in 1960. A board game that you had in your household growing up? Most definitely we played lot of games growing up and this is one
of them. Okay so today what we want to do is we want to go through the milestones of life we're
kind of going to do it in numbers. So in a way we're taking some liberties here the board game is
like a series of numbers as you move through life. And as we specifically talk about moving to and
through retirement what we want to do is give you strategies give you tips gives you things you
should be talking to a retirement planner about. And we'll have a little fun with the Game of Life
along the way. But we should first talk about how we look at every retirement whether you come
talk with you Loren if you're 55 or 75. We apply five guiding principles to your retirement
to help you win the game of life.
Yeah there's two distinct phases of life there's accumulation years
then there's the retirement years. And when it comes to those retirement years that's when it's
important to really start to get organized in the form of retirement plan. And in that retirement
plan there are five guiding principles. When you retire you still need income your W-2 wages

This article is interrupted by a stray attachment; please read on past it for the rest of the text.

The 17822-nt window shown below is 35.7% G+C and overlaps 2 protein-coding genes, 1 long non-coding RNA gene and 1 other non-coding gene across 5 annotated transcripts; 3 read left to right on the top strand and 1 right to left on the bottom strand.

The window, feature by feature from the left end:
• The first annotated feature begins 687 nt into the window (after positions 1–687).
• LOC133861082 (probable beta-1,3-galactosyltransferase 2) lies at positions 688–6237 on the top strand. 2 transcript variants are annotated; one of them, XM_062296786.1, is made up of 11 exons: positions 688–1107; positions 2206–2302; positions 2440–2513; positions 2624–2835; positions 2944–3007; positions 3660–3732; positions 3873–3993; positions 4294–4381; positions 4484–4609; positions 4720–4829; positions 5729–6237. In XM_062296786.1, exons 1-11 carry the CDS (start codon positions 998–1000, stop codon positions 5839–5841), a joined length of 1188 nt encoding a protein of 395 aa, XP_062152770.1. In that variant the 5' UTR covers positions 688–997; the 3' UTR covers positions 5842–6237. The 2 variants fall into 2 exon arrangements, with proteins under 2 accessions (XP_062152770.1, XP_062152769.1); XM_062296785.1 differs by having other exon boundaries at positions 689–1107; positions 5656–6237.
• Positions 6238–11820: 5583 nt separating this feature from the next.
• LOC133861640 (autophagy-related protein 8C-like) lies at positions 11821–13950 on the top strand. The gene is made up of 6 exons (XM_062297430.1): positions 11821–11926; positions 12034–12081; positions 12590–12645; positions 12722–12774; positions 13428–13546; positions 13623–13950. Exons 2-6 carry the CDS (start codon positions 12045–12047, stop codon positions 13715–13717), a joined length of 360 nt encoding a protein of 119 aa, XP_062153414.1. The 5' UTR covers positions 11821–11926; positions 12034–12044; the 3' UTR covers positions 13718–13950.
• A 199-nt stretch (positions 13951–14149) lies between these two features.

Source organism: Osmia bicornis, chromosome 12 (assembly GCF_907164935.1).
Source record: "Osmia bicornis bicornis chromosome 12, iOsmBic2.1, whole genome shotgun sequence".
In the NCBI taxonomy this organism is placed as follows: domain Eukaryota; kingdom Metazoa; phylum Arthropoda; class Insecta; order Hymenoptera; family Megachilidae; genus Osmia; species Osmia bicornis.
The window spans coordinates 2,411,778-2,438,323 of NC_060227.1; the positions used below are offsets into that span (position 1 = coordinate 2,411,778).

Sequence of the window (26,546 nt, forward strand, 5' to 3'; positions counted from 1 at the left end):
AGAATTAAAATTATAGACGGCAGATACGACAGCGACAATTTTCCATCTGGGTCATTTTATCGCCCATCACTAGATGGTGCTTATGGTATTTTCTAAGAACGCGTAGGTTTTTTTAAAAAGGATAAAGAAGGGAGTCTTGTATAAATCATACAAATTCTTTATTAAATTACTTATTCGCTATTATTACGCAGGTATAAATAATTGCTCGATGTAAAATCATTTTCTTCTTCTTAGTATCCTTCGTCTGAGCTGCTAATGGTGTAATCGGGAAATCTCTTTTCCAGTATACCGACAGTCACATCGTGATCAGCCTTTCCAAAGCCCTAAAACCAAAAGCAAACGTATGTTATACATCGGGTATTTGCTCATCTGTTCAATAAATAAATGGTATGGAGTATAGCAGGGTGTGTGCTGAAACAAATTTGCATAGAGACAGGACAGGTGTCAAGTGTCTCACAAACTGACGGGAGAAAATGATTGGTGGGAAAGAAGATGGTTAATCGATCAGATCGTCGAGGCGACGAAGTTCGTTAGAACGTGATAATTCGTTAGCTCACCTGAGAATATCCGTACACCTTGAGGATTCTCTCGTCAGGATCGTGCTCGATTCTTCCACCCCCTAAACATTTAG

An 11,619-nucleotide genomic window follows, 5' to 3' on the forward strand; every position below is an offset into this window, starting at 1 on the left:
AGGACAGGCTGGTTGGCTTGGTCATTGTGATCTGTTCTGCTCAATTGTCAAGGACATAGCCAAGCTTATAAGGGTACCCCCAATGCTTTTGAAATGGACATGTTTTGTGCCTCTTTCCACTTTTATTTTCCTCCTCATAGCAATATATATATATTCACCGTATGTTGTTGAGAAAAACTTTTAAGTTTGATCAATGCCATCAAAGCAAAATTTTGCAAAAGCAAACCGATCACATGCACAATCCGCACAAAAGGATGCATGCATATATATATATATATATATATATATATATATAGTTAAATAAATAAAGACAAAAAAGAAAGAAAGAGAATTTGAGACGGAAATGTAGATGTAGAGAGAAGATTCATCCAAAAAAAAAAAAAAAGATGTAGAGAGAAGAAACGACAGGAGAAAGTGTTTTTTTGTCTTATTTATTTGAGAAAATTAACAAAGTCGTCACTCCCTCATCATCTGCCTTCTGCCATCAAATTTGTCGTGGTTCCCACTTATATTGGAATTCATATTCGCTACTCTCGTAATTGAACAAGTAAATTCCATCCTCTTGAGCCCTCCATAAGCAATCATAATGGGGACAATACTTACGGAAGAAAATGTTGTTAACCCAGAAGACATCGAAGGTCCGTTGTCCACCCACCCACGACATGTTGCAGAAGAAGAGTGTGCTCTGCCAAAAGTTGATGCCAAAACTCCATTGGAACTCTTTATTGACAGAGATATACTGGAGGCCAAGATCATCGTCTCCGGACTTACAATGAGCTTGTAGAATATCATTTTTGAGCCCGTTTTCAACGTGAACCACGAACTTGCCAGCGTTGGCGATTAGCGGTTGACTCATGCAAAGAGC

go away where's the income going to come from? When you take income you're still going to have to
pay taxes there's long-term care Medicare planning legacy planning and then of course the fifth one
is the investment planning principle. Okay so we have our cars this is the cutest little thing I've
got six people in my car because I've got four children and my husband in here.
Loren has his
daughter Jace and the little dog Coco no Mocha, Mocha is in the car with Loren. So Loren like I
said we're gonna have a little fun with this. Why don't you spin once for the first time and then
we won't spin to continue. But we'll get started on our game. Oh two, alright Loren gets started on
two. Would you like me to take the, goes he goes two. And let's draw a card just fun so we can kind
of refresh ourselves on what the cards are for the Game of Life. I'll draw the card, I'll answer the
first one. Alright you go first. Ah get a pool, I like this first card you probably like that
Jace would like to get a pool as well. So it says pay the bank $50,000. Wow, pools are expensive.
Well, that sounds a lot like today's prices. So that's the first stop or the first card that we've
picked on the game of life.
Now the first stop on your journey to and through retirement as we
pull the numbers kind of on your board game is age 50. So you're going through the game of